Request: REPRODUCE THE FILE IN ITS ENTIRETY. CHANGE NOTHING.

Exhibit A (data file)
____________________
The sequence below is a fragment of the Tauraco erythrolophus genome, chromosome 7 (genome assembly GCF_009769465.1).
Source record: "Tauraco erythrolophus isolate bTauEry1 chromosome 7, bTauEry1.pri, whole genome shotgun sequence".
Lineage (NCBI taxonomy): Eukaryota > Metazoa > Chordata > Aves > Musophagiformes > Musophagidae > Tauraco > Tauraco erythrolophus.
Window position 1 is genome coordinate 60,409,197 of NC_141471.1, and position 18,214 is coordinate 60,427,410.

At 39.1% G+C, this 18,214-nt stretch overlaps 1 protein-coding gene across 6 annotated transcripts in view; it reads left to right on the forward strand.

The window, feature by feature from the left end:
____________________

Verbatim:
The sequence below is a fragment of the Tauraco erythrolophus genome, chromosome 7 (genome assembly GCF_009769465.1).
Source record: "Tauraco erythrolophus isolate bTauEry1 chromosome 7, bTauEry1.pri, whole genome shotgun sequence".
Lineage (NCBI taxonomy): Eukaryota > Metazoa > Chordata > Aves > Musophagiformes > Musophagidae > Tauraco > Tauraco erythrolophus.
Window position 1 is genome coordinate 60,409,197 of NC_141471.1, and position 18,214 is coordinate 60,427,410.

At 39.1% G+C, this 18,214-nt stretch overlaps 1 protein-coding gene across 6 annotated transcripts in view; it reads left to right on the forward strand.

The window, feature by feature from the left end: